It is a priority for Murphy to find the latest technology to minimise our impact on the environment.
As part of its involvement on the Austrey – Barston Gas Pipeline Diversion Murphy Ground Engineering (MGE) saw an opportunity to test, in agreement with the project client, the potential of cement-free concrete on a large scale project.
Cemfree has been used in the UK since 2010. However, so far it has only been used on small scale projects. It is an ultra-low carbon alternative to standard concrete whereby OPC is replaced with novel alkali activated cementitious material (AACM). As it does not contain any OPC, it can save up to 88% of CO2 emissions on a project.
The works for the pipeline diversion included:
In addition to the emissions savings, the trial of Cemfree would allow Murphy Ground Engineering to better understand and develop its characteristics for future use in piled structures.
The main works were completed successfully with the selected binder mix achieving a consistent strength gain profile and between 17N to 20N at 28 day strength.
Through trialling Cemfree on the HP11 gas main diversion project MGE has seen a number of benefits and have generated interest across both the Murphy family and HS2, including:
Additionally MGE was able to use Cemfree without having to develop different procedures or use alternative equipment. As a result, there were no added extra costs.
With the strength gain performance during the trials of the higher binder content has proving positive and MGE aim to progress the use of Cemfree for a full secant piled shaft in the very near future.
Further more, by demonstrating the sustainable and economic benefits of Cemfree MGE hope to encourage other ground engineering companies to consider using more sustainable materials and practises.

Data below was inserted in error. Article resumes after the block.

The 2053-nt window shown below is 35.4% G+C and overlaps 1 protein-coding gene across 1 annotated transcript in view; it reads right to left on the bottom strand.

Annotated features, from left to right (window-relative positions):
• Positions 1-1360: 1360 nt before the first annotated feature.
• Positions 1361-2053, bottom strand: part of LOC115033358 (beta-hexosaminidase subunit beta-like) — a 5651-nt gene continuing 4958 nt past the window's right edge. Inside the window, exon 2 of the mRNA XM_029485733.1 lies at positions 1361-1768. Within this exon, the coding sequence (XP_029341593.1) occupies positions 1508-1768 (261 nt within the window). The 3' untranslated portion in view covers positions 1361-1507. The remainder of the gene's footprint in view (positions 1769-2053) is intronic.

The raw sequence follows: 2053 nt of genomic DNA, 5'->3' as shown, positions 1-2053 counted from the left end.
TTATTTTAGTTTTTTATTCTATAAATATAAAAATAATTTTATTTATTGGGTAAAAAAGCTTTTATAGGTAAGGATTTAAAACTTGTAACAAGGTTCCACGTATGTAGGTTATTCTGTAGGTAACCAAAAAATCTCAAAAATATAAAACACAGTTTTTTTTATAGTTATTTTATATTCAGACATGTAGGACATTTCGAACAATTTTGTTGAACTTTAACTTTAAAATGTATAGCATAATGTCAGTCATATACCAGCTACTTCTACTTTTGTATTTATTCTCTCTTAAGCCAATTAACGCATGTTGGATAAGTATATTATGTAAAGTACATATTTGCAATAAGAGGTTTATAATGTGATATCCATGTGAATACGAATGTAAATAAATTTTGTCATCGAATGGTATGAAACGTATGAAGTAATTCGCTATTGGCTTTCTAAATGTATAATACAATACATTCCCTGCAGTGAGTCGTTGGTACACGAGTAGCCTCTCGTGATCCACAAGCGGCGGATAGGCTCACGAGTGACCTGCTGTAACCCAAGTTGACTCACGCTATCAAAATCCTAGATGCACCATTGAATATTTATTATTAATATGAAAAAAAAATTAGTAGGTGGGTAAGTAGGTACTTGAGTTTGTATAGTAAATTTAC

MGE's aim was to trial Cemfree to assess its installation characteristics (slump, flow, and placement), its strength gain profile and its ultimate strength gain performance, in the process measuring how much CO2 MGE could save over using a traditional concrete mix.
The main and initial process was to trial the various binder content mix designs to assess which binder content would be most suited to replace a typical C8/10 primary/soft pile concrete and also observe its in-situ behaviour prior to use in the main shaft piling.
In addition MGE also trialled higher strength binder contents to gather data to consider whether higher strength concretes could feasibly be replaced with Cemfree in the future.
With the temporary works design status of the TBM shafts there are less onerous design life criteria making this setting ideal for the trial as currently AACM’s in general are not appropriately covered by existing concrete standards making their use in permanent structures more complicated.
The scheme engineers COWI were positive in the adoption and use of Cemfree for the primary/soft piles based on the strength gains achieved during the trial process.
The Ground Engineering team at Murphy offers in-house pile design, value engineering and bespoke technical solutions throughout the UK and Ireland. We have a proven track record of successfully delivering both minor and major works across a range of sectors.